Obama Forged Political Mettle In Illinois Capitol

By Peter Slevin
Washington Post Staff Writer
Friday, February 9, 2007

CHICAGO, Feb. 8 -- When Sen. Barack Obama heads downstate to Springfield on Saturday to announce his candidacy for president, he will speak in lofty tones of America and Abraham Lincoln, but also of a more prosaic topic: his own eight years in the Illinois Senate.

The heart of Obama's political résumé lies in Springfield, where he arrived in January 1997. He was a newcomer to elective politics after time as a community organizer and University of Chicago law professor operating largely outside the city's Democratic machine.

From a district on the South Side of Chicago, he reached Republican-dominated Springfield as a committed liberal, later writing that he understood politics in the capital "as a full-contact sport, and minded neither the sharp elbows nor the occasional blind-side hit."

Yet he emerged as a leader while still in his 30s by developing a style former colleagues describe as methodical, inclusive and pragmatic. He cobbled together legislation with Republicans and conservative Democrats, making overtures other progressive politicians might consider distasteful.

Along the way, he played an important role in drafting bipartisan ethics legislation and health-care reform. He overcame law enforcement objections to codify changes designed to curb racial profiling and to make capital punishment, which he favors, more equitable.

"When you come in, especially as a freshman, and work on something like ethics reform, it's not necessarily a way to endear yourself to some of the veteran members of the Illinois General Assembly," said state Sen. Kirk W. Dillard, a Republican who became a friend. "And working on issues like racial profiling was contentious, but Barack had a way both intellectually and in demeanor that defused skeptics."

"He wasn't a maverick," said Cynthia Canary, director of the Illinois Campaign for Political Reform. "There were other legislators I would turn to if I just wanted to make a lot of noise. That wasn't his style."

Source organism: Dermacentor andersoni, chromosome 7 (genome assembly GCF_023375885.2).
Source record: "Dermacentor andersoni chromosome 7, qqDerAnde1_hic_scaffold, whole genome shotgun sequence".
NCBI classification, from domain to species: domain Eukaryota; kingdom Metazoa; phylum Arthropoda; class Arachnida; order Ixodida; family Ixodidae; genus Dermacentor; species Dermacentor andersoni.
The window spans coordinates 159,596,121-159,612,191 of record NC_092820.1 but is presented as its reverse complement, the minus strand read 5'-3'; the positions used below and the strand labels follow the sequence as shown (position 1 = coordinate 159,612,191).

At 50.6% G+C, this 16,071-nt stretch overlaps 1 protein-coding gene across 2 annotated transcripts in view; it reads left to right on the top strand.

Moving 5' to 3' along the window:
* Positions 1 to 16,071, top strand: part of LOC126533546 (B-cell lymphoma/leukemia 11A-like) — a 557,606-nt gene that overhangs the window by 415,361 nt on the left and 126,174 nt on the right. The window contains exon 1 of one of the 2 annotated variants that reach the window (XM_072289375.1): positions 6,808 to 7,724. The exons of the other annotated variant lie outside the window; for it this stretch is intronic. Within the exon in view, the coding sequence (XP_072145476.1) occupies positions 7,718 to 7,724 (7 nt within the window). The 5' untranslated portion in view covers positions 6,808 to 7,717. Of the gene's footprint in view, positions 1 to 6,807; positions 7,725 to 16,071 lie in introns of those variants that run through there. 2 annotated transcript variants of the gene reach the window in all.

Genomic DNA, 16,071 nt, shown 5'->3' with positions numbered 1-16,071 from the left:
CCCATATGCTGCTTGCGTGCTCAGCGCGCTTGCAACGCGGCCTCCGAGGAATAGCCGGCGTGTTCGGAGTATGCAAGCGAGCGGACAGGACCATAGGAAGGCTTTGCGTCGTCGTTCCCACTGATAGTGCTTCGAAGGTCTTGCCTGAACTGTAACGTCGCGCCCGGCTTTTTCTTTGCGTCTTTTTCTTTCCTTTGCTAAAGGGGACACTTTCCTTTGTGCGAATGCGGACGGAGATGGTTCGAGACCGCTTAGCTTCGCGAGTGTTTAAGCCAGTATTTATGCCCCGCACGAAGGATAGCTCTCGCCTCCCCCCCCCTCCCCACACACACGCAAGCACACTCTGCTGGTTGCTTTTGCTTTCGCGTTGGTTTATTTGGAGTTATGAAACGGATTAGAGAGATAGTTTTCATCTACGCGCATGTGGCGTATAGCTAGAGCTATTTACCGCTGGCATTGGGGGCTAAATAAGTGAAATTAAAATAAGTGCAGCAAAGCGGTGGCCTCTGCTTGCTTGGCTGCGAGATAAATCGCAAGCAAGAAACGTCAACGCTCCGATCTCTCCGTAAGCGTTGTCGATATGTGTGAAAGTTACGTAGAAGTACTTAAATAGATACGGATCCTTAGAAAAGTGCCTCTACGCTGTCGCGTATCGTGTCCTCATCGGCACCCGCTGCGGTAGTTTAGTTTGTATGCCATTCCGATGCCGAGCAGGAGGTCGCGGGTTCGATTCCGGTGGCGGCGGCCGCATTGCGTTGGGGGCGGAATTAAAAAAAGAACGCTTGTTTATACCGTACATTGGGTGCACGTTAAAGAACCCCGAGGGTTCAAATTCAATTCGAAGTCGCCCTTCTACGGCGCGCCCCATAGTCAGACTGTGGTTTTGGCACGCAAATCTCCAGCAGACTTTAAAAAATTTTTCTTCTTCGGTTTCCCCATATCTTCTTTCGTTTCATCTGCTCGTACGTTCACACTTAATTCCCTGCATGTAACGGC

Obama was a persistent foe of social conservatives on issues of reproductive rights. He was also a reliable vote for gun control and backed a ban on assault weapons, although he took a political hit from Democrats for missing an important gun vote while in Hawaii for the Christmas holidays.

In 1997, Obama was not instantly embraced, Dillard said: "The fact that he was a law professor -- and a constitutional-law professor -- and he was a Harvard graduate made many members of the General Assembly roll their eyes."

Obama went to work. Afterward, he played golf and pickup basketball. He made the social rounds at Springfield cocktail parties. He joined a weekly poker game with legislators and lobbyists in which the ante was a dollar or two.

One regular, former Democratic state senator Larry Walsh, said Obama was competitive yet careful -- and always hard to read.

"One night, we were playing and things weren't going very well for me," Walsh said. "I had a real good hand and Barack beat me out with another one. I slammed down my cards and said, 'Doggone it, Barack, if you were a little more liberal in your card playing and a little more conservative in your politics, you and I would get along a lot better.' "

CONTINUED     1           >

© 2007 The Washington Post Company